Norwegian physics research evaluated: Physics research community in international forefront

An international committee has completed an evaluation of the quality of the various institutions and groups conducting basic research in physics in Norway. Their conclusion: a number of groups have an internationally leading role within their field, while other segments of the physics research community are fragmented.

One of the Research Council’s key tasks is to promote quality and efficiency in research. To ensure that it has the basis needed to provide constructive recommendations, the Research Council regularly carries out evaluations of all research establishments – primarily those conducting basic research – within specific disciplines.

15 % get top marks

In 2009 an evaluation was conducted of 45 research groups in physics. Some 15 per cent of these received the top mark “excellent”, which means that these groups have been assessed as playing a leading international role and conducting original research published in the most respected international scientific journals. Their productivity is rated as high and their activities are relevant both to the international research community and to Norwegian society at large. The groups also have realistic, clearly-formulated strategic research plans.

Bengt Gustafsson

Need schemes that provide structure

The evaluation committee also finds that a major segment of the physics research community in Norway is too fragmented. Thus the establishment of mechanisms to prevent scientific fragmentation and the formation of research groups below minimum critical mass will be essential in the years ahead.

“The Research Council’s funding schemes should be designed to provide structure and counteract fragmentation,” said chair of the committee Bengt Gustafsson, a professor of theoretical astrophysics at Uppsala University, when he presented the report to the Executive Board of the Division for Science on 3 February 2010.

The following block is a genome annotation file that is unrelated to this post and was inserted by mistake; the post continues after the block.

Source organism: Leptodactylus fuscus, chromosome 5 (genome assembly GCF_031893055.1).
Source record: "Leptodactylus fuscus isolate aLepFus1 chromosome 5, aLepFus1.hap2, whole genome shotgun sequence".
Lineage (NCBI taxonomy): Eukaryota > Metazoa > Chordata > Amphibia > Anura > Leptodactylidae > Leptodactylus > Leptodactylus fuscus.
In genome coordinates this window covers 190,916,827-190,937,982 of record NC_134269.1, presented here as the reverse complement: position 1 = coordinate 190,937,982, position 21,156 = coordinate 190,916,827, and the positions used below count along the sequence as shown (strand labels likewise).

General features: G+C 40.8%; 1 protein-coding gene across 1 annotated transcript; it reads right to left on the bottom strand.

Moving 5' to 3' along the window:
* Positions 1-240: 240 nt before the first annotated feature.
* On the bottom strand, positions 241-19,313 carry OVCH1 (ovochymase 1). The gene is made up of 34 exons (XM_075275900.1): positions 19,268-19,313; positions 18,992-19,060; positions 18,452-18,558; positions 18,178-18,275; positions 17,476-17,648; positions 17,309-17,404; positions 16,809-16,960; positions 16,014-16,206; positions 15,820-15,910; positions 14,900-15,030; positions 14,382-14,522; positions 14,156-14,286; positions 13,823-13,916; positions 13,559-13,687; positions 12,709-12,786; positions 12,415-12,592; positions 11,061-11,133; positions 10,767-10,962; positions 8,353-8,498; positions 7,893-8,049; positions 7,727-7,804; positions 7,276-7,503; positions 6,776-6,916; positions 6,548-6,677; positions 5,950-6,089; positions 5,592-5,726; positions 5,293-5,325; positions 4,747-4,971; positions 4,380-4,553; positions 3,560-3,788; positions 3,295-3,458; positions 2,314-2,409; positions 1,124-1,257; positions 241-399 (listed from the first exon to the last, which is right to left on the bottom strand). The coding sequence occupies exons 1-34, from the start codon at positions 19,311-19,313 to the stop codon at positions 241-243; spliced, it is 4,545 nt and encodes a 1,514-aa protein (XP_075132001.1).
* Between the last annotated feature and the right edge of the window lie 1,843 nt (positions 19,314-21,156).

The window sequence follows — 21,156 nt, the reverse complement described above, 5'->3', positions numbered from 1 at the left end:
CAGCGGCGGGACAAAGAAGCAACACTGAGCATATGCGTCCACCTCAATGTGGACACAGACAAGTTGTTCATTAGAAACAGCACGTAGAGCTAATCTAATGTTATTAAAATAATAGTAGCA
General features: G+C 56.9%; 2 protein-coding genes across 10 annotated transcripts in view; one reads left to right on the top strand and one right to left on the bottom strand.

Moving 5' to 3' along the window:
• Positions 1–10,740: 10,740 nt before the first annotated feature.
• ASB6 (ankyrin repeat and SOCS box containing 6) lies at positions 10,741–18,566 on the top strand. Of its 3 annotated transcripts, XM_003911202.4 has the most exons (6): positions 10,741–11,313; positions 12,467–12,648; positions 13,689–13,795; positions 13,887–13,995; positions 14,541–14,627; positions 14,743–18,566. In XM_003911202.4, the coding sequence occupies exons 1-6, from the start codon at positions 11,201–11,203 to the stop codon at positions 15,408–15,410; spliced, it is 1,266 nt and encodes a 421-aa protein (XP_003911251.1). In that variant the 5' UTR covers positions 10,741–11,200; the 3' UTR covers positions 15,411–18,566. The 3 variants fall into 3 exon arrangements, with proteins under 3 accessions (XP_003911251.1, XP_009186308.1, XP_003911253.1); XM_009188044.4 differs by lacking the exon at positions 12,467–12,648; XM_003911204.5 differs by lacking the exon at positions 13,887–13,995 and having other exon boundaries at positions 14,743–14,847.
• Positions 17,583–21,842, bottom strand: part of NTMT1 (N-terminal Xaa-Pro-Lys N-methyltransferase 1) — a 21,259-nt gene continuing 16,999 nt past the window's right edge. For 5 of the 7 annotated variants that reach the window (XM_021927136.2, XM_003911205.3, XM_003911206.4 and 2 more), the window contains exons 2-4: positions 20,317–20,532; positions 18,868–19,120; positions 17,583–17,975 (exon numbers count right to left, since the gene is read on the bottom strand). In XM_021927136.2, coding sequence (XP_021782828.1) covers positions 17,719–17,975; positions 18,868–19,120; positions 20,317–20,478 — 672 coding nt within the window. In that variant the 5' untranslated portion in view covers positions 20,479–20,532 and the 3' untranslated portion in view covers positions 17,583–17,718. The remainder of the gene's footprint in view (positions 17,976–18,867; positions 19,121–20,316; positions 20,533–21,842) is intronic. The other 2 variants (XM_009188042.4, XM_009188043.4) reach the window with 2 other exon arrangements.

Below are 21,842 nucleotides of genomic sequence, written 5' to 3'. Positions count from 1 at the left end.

The committee points out that many institutions lack strategic development plans and suggest that a systematic, consistent effort in this area could lead to greater productivity even within the confines of a limited budget. The evaluation report itself is also a tool that institutions can employ in their strategic and scientific development activities.

Insufficient national coordination

There is very good national coordination and distribution of research tasks within fields such as subatomic physics (elementary particle physics and nuclear physics) and complex systems, but such networking is lacking in other fields.

The evaluation committee recommends that the National Committee on Physics takes a greater responsibility for activities to promote national coordination, particularly with regard to distributing research tasks among institutions, enhancing mobility, designating priorities for and coordinating the use of large-scale equipment, and strengthening specific fields. These activities must be carried out in close cooperation with the relevant institutions and the Research Council.

“Mobility is of fundamental importance to scientific renewal – but it is sorely lacking among physics researchers in Norway. We recommend the launching of incentive schemes to address this problem,” said Gustafsson.

More independent projects

The committee emphasises that an increase in allocations within the Research Council’s open competitive arena for independent, researcher-initiated basic research projects (FRIPRO) will be crucial to boosting productivity in basic physics research measured in terms of publication frequency. Although Research Council allocations to basic physics research have grown during the 2005-2008 period, funding levels in Norway still lag behind those of Sweden or Denmark, for example.

Follow-up committee

The Research Council will appoint a committee to draw up a national follow-up plan that incorporates the conclusions of the evaluation committee and the Research Council’s comments on key findings and recommendations. All the institutions evaluated have had the opportunity to propose personnel from their institution to participate in the effort to devise the follow-up plan.

Source: The Research Council of Norway

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